The Big Picture
- The Lion King featured Disney’s first-ever fart in a film, surprising audiences and adding a funny moment to the story.
- The inclusion of a fart scene in The Lion King was unexpected, especially coming after the tragic loss of Mufasa, but it provided a perfectly-timed reprieve from the seriousness.
- Disney’s creative freedom during the making of The Lion King allowed for experimentation, which led to the inclusion of the fart scene, making it a memorable and humorous moment in the film’s legacy.
The Lion King, 1994, is among the most treasured of Disney’s animated features, as well as one of its best live-action adaptations. The world of the African Pride Lands is beautifully realized, and within that world is a wealth of memorable characters. Surprisingly, it’s the first Disney animated film with a completely original storyline, with nods to Hamlet and Bambi. But did you know that at the end is another first for Disney films? Sorry, let me rephrase: did you know that at AN end is a first for Disney films? That end belongs to Pumbaa (Ernie Sabella), and that first – no butts about it – is the first-ever fart in a Disney film.
That’s right. A fart, a toot, passed gas, an SBD (if you don’t know the acronym, don’t go looking for it), a seat rumbler. Whatever you call it, it took a whopping 57 years between Disney’s first animated feature, Snow White and the Seven Dwarfs, and The Lion King for Disney to record its first flatulence on film. There were certainly opportunities. Pinocchio‘s Pleasure Island was filled with boys, which are, by and large, the guiltiest of passing gas parties (there’s also a joke to be made about asses on the Island, but not for such a cultured piece like this). Same thing with the Lost Boys of Neverland in Peter Pan. Even Beauty and the Beast missed out on an easy queasy breezy by not adding “No one farts like Gaston” to Gaston’s (Richard White) boastful tune. However, it makes perfect sense for Pumbaa to be ‘the guy’ to let fly. Here’s why.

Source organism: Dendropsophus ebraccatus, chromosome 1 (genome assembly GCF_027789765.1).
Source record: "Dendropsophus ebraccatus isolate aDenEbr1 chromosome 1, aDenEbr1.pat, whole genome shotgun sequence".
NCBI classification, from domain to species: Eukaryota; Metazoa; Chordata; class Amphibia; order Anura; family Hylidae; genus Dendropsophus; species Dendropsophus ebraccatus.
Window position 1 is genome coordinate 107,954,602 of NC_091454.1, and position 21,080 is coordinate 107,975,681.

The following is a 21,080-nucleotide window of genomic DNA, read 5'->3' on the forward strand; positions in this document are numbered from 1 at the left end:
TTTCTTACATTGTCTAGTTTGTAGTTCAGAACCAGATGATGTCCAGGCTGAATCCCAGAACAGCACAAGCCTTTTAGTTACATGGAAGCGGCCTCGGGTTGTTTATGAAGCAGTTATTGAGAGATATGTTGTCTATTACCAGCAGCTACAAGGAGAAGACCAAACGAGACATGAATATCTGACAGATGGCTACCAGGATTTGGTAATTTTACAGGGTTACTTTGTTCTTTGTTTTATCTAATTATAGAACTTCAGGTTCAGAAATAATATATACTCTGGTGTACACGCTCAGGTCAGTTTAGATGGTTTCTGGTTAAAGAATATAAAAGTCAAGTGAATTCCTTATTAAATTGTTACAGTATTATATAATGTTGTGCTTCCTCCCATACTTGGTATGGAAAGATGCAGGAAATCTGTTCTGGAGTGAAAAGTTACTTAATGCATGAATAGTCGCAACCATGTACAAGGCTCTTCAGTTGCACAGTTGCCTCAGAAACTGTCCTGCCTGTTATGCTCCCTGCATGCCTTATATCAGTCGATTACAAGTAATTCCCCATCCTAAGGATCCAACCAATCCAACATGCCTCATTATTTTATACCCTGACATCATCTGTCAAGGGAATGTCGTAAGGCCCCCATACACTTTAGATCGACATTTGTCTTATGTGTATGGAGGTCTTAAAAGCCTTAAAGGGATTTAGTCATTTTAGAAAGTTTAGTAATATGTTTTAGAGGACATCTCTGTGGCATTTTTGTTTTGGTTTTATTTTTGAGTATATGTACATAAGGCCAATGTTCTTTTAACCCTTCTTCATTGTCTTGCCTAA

Pumbaa’s Historic First Is Flat(ulent) Out Funny
It seems almost ridiculous in hindsight, but for those that saw the film in theaters back in 1994, the moment was almost shocking but decidedly hilarious. To place it into context, Simba (Jonathan Taylor Thomas) has run away from Pride Rock after the death of his father, Mufasa (James Earl Jones), a death that he has been led to believe he caused by his devious uncle, Scar (the perfectly cast Jeremy Irons). Having collapsed in the desert, Simba is rescued by a pair of unlikely friends, a meerkat named Timon (Nathan Lane), and a warthog named Pumbaa. They take Simba back to their oasis and introduce him to their carefree motto, “Hakuna Matata” (“no worries” in Swahili), through song. During the song, Pumbaa’s sad tale of his life growing up is recounted, a young warthog who’s a sensitive soul, though he seems thick-skinned, and…